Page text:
AMAZING BEE STORIES:
Training bees to detect bombs
By Andy Welch
In order to help study bees, scientists decided they first needed to train them, and the best way to train a bee is to give it sugar every time it does something right, and give it nothing when it gets it wrong. It’s a bit like parenting in the 1950s.
So for example, just by rewarding bees with sugar every time they chose the correct door, they were able to train bees to navigate their way through a maze of tiny rooms. Then they tried training bees to use visual sign posts. For example, they trained the bees to always go through doors marked with a green circle. After training for half a day, the bees could then follow any path through any maze just by following the green doors, which is pretty clever. Scientists then realised they could use a similar method not just to train bees, but also to determine other things like whether bees experience emotions. The first one they tested was ‘joy’. They showed the bees white circles and green circles and every time they showed a green circle they gave the bees some sugar, but the bee received nothing for a white circle.
Then they retested the bees but with no rewards, and they measured the bee’s heart rate after showing a green circle, and the bee’s heart rate went up. The bee gets excited because it thinks it is getting sugar.
The scientists interpreted this as ‘joy’.
(This is presumably quickly followed by ‘really annoyed’ when the bees realise there is no sugar and it’s just a stupid experiment.)
Then they decided to try to test for fear, and the first question is how do you scare a bee? But they solved this pretty quickly by wiring the bee up to a battery and giving it a shock every time they showed it a blue circle. Then they measured its heart rate whenever they showed a blue circle and sure enough, it turned out that the bees were indeed terrified.
So now we know bees can quickly learn associations, navigate mazes, experience emotions, and aren’t big fans of being electrocuted. But what possible use is any of this?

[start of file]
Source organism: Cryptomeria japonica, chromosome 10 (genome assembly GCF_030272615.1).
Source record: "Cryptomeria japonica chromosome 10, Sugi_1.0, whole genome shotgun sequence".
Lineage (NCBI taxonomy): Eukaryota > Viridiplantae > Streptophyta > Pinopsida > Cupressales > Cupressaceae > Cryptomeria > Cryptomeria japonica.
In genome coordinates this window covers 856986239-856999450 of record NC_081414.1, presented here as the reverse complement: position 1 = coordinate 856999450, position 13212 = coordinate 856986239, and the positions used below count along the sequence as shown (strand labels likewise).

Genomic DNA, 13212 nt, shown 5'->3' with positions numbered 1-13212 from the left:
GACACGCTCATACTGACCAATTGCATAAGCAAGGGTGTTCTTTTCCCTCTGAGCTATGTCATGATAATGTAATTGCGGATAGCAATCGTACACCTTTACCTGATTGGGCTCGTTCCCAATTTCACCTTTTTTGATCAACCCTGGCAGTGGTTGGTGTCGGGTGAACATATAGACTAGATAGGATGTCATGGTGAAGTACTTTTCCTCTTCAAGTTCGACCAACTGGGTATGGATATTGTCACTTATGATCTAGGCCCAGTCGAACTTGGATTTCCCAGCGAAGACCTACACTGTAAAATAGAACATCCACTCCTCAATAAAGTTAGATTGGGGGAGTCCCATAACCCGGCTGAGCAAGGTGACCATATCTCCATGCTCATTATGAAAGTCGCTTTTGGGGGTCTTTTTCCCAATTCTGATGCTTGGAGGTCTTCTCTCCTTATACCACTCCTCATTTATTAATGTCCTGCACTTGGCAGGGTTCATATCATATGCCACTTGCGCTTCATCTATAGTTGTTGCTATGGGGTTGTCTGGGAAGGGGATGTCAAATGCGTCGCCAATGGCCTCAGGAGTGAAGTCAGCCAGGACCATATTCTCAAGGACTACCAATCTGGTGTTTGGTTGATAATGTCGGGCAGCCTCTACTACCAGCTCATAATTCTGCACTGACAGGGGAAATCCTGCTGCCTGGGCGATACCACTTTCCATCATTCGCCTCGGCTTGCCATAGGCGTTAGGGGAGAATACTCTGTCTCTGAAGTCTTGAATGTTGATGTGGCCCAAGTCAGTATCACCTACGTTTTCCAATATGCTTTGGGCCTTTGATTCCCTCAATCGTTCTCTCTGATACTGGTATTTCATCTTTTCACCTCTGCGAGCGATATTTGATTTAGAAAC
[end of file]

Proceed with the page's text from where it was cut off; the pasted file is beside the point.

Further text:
Having trained the bees to navigate a maze based on visual signs, they also tried it based on their sense of smell, and it turns out bees are even better at this, as a bee’s sense of smell is at least 100x better than humans. Bees are also very sensitive to the presence of certain chemicals.
To investigate this further, scientists used the same sugar training techniques they used for the maze. They trained the bees to expect sugar whenever they smell the chemicals used to make fertilizer bombs, as it turns out bees are very good at detecting certain nitrates.
Whenever the bees sense the bomb chemicals, they expect a sugar reward so stick their tongues out. This can be picked up by video analytics, so they created a mini bomb detector. Apparently, the first product offering in this space was literally just a box of bees, but for some reason, this wasn’t a success commercially.
But it gets even better. Having trained the bees to detect bombs, the scientists let the bees go back to their hive, and after a few hours, the bees shared the information with the rest of the hive. So they now had a hive full of potential bomb detectors. Somehow the bees are able to teach their mates the link between a very specific chemical and sugar. And the information is so precise, that some bees lost interest in looking for flowers and just focused on the chemicals instead. Possibly not great for pollination, but self-training bomb-detecting bees is still pretty clever. Scientists are also looking at using bees to detect diseases which might be detectable in human breath, such as cancer and Covid-19. So while a sniffer dog typically takes at least 6 months to train and is accurate about 75% of the time, a bee can be trained in 10 minutes and gets it right nearly 98% of the time.
ABOUT THE AUTHOR
Andy Welch is a data and analytics specialist, who provides technology and data science support to The World Bee Project. This includes helping to manage the World Hive Network data sets as well as providing analytics support for The World Bee Project's global research projects